The Berlin International Film Festival – also known as Berlinale – is undoubtedly one of the three major events of the year for cinema lovers, along with Cannes and Venice. This article is a brief intruduction to this prestigious event which displays up to 400 films from around the world and attracts huge crowds of professionals, journalists and movie goers every year.
The Berlinale takes place in Berlin, Germany, in the month of February and the premiere is held at the famous Berlinale Palast. The origin of the Berlinale dates back to 1950 when a committee for the institution of an international film festival in Berlin was set up on the initiative of Oscar Martay, the film officer for the US Office of Military Government in West Germany. The festival opened in 1951 with the screening of Alfred Hitchcock’s Rebecca (1940) at the Titania Palast. Film historian Alfred Bauer was appointed director of the festival and the Alfred Bauer prize, which was introduced in 1987 in his memory, is still awarded to this day to films that open new perspectives in cinema.
The significance of the Festival was cultural and political – it meant to bring back the glory and glamour of the 1920s Weimar Republic, when the film industry in Germany had boomed, and looked to make a statement against the Communist regime in East Germany – as the motto of the first festival shows: “Schaufenster der freien Welt” (‘showcase of the free world’).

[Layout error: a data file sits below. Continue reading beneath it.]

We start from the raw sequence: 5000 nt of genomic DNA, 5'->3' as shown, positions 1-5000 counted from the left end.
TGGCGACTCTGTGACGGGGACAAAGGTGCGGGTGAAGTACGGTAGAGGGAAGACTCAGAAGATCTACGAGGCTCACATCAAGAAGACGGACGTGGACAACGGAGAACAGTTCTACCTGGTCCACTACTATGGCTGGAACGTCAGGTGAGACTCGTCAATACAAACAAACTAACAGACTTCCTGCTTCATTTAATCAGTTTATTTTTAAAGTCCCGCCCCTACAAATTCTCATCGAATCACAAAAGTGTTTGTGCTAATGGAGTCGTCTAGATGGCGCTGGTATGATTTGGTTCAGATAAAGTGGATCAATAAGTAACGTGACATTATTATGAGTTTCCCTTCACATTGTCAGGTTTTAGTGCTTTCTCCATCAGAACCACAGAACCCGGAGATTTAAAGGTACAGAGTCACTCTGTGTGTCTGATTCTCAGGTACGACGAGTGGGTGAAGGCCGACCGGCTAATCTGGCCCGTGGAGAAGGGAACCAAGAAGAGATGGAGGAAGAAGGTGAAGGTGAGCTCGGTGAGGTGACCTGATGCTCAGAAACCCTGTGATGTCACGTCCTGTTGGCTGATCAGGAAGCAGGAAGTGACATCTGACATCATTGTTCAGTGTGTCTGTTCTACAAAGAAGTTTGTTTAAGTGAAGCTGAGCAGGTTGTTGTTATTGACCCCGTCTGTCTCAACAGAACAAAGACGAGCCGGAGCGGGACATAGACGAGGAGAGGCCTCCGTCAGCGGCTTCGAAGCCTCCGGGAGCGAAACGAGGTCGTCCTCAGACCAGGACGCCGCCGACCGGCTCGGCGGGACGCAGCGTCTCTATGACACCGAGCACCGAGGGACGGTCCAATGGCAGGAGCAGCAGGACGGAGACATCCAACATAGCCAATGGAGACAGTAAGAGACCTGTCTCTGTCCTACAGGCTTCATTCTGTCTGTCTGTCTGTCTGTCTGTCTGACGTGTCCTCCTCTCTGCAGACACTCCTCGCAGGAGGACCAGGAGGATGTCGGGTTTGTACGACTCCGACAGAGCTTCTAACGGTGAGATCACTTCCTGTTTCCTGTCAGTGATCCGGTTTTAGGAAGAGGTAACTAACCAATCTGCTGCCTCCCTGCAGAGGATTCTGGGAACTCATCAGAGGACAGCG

In the festival’s early days, the Berlinale wasn’t granted a high-status therefore prizes were not presented by a jury but, instead, by the audience. Only in 1956 was the Berlinale given A-status by the FIAPF (Fédération Internationale des Associations de Producteurs de Films), leading to the institution of an International Jury. The Bear is the heraldic animal of the city of Berlin, and The Golden Bear (Der Goldene Bär) and the Silver Bear (Der Silberne Bär) have been awarded in different categories since the first edition of the festival. The Golden Bear is the most prominent prize, awarded to the Best Film by the Jury. Silver bears are given in different categories including: Best Director; Best Actress; Best Actor; Best Script. The Silver Bear is awarded for Outstanding Artistic Contribution in the categories: camera; editing; music; score; costume; set design. The Jury also presents the Grand Jury Prize and the already mentioned Alfred Bauer Prize.
Along with the awards I have just listed, it is worth mentioning the Honorary Golden Bear and the Berlinale Camera.
This year the Berlinale will award an Honorary Golden Bear to Micheal Ballhaus who can boast a long and impressive career as a director of photography, working with remarkable directors in the U.S such as Martin Scorsese, Francis Ford Coppola and Robert Redford. Ballhaus has made a decisive contribution to U.S movie making and his collaboration with Scorsese resulted in the masterpieces The Age of Innocence (1993) and Gangs of New York (2002) among others. The Berlinale Camera is a tribute to personalities who have contributed to the film industry and has been awarded since 1986 to actors the likes of Clint Eastwood and Sir Alec Guinness.
The festival also includes a special section on short films, which are judged by a dedicated International Short Film Jury.
A special mention must be made of the Panorama section of the festival, which features Auteur films in different categories (Feature Flms, Documentaries, Panorama Special – independent productions). The Panorama Audience Award, the Teddy Award – for films with LGBT themes – and the Best First Feature Award are all bestowed by Independent Juries in this section.